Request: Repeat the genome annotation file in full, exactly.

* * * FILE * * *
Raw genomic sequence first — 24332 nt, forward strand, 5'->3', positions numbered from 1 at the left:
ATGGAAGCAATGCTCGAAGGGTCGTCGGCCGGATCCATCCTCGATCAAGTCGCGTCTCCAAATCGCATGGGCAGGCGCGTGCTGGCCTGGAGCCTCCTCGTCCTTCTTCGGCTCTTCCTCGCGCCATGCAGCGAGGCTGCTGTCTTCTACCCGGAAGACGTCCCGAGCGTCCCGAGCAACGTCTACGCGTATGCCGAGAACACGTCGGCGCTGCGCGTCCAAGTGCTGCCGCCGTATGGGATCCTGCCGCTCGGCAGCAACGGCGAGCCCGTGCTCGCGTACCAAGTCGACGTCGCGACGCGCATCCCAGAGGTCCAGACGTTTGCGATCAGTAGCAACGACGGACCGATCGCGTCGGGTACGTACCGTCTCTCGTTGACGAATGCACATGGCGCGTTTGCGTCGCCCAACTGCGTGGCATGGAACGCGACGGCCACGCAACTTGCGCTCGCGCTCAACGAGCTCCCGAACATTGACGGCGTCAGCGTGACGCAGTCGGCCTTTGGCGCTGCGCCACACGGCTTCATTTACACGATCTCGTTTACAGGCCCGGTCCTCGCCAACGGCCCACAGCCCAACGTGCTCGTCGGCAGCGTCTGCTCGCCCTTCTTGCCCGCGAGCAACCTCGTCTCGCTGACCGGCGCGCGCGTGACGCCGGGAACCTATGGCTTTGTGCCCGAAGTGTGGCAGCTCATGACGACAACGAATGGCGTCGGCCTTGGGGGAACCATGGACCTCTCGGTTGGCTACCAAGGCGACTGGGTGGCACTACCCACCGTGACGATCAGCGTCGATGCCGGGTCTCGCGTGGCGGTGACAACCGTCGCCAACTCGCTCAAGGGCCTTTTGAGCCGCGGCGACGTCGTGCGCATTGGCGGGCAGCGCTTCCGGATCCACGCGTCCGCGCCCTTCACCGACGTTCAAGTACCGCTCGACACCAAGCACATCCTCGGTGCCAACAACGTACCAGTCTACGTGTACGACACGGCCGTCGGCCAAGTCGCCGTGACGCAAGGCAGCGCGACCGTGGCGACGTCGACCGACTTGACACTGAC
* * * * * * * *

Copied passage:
Raw genomic sequence first — 24332 nt, forward strand, 5'->3', positions numbered from 1 at the left:
ATGGAAGCAATGCTCGAAGGGTCGTCGGCCGGATCCATCCTCGATCAAGTCGCGTCTCCAAATCGCATGGGCAGGCGCGTGCTGGCCTGGAGCCTCCTCGTCCTTCTTCGGCTCTTCCTCGCGCCATGCAGCGAGGCTGCTGTCTTCTACCCGGAAGACGTCCCGAGCGTCCCGAGCAACGTCTACGCGTATGCCGAGAACACGTCGGCGCTGCGCGTCCAAGTGCTGCCGCCGTATGGGATCCTGCCGCTCGGCAGCAACGGCGAGCCCGTGCTCGCGTACCAAGTCGACGTCGCGACGCGCATCCCAGAGGTCCAGACGTTTGCGATCAGTAGCAACGACGGACCGATCGCGTCGGGTACGTACCGTCTCTCGTTGACGAATGCACATGGCGCGTTTGCGTCGCCCAACTGCGTGGCATGGAACGCGACGGCCACGCAACTTGCGCTCGCGCTCAACGAGCTCCCGAACATTGACGGCGTCAGCGTGACGCAGTCGGCCTTTGGCGCTGCGCCACACGGCTTCATTTACACGATCTCGTTTACAGGCCCGGTCCTCGCCAACGGCCCACAGCCCAACGTGCTCGTCGGCAGCGTCTGCTCGCCCTTCTTGCCCGCGAGCAACCTCGTCTCGCTGACCGGCGCGCGCGTGACGCCGGGAACCTATGGCTTTGTGCCCGAAGTGTGGCAGCTCATGACGACAACGAATGGCGTCGGCCTTGGGGGAACCATGGACCTCTCGGTTGGCTACCAAGGCGACTGGGTGGCACTACCCACCGTGACGATCAGCGTCGATGCCGGGTCTCGCGTGGCGGTGACAACCGTCGCCAACTCGCTCAAGGGCCTTTTGAGCCGCGGCGACGTCGTGCGCATTGGCGGGCAGCGCTTCCGGATCCACGCGTCCGCGCCCTTCACCGACGTTCAAGTACCGCTCGACACCAAGCACATCCTCGGTGCCAACAACGTACCAGTCTACGTGTACGACACGGCCGTCGGCCAAGTCGCCGTGACGCAAGGCAGCGCGACCGTGGCGACGTCGACCGACTTGACACTGAC